Friday, November 11, 2011

Do You Know What Your Children are Listening To?

Fox News reporter Ted Daniel contact Parent411 recently to ask what parents should do if their children are listening to lyrics filled with profanity.  He wondered whether most parents even notice the lyrics or whether they should even concern themselves about this.  Parent411 trainer Candelaria Silva spoke to him and made the following points.*

  • Every generation is attracted to its own music, music that their parents often don’t relate to, don’t like, or find dreadful or disturbing. 
  • We tend to remain affectionate and attached to music from our teen years particularly throughout our lives.
  • Parents shouldn’t sanction musical content (or the content of games, TV programs, or websites) that we find disturbing).  Not sanctioning does not mean that we have total control.  As parents, we can only control our home environment.  We can heavily influence what our children do outside of our homes but, especially for adolescents, we can’t totally control.
  • We should be aware of what our children are listening to (and viewing).  Music on satellite radio (like Sirrius) is uncensored.  A tune that we would find catchy and acceptable on AM or FM radio is usually a version that has been cut (edited) for the general public. We can change the radio station when shuttling our children in the car. 
  • A big part of our job as parents is to instill values in our children.  If they are consuming lyrics and other media content that runs counter to our values, we have to let them know.  We should explain and discuss what we find disturbing, unacceptable, vile and/or dangerous.  Our children will come to understand and support our values…eventually.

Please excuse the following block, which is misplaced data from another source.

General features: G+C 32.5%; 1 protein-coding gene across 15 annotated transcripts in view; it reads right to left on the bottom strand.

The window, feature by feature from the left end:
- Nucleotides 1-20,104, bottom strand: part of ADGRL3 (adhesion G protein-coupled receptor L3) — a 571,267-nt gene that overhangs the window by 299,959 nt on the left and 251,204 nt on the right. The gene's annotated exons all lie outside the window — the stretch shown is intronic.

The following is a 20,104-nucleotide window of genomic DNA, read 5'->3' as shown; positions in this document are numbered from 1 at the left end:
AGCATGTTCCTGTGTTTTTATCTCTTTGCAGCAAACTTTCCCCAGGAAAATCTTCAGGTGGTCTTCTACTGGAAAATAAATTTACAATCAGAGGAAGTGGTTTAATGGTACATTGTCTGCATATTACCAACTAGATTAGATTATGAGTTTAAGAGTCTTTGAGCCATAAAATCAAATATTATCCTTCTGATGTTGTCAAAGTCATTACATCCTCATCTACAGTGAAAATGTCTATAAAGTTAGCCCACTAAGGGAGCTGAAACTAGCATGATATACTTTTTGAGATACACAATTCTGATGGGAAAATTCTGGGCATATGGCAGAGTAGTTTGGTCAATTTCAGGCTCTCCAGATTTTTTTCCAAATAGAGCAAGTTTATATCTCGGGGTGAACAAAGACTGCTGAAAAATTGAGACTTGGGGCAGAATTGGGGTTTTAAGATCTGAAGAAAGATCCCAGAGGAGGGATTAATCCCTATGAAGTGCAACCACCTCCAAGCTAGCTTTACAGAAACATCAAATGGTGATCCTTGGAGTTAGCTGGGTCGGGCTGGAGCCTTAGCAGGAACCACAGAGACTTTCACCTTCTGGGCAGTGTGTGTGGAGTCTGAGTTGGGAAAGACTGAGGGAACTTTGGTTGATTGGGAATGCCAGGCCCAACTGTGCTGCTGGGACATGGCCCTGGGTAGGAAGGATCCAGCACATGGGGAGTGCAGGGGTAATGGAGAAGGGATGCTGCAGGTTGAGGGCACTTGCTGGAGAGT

The teen years are the bridge from childhood to adulthood when children pull away from the adults around them as they figure out who they are.  They often rely on their peers for information.  As parents we have to give information and guidance even if teens resist or resent us for offering it.
Pattie, a parent of a 14 year old, says that when she asked her daughter about lyrics of a particular song that was filled with profanity, her daughter said, “I didn’t write the song.  I didn’t say it.”  She told her to change the station to one with music they could both listen to.  Another parent said that her daughter’s boyfriend claimed that when he listened to dance music, he didn’t pay attention to the lyrics at all.  She didn’t quite believe him.
It’s important to remember that teens take risks and many like being oppositional.  Younger children, on the other hand, don’t have the ability to analyze what they are consuming but messages/content is getting in.  We have to protect them.
A child who listens to crude, rude and/or violent music won’t become crude, rude and/or violent because of media content, usually.  We do have to be vigilant, however,  and notice whether adolescents are becoming withdrawn, sad, isolated, angry or antisocial.  We must know their close friends and pay attention to who they hang with and what they do. 
Adolescents are going through tremendous changes physically, intellectually and emotionally.  We have to be watchful and provide guidance.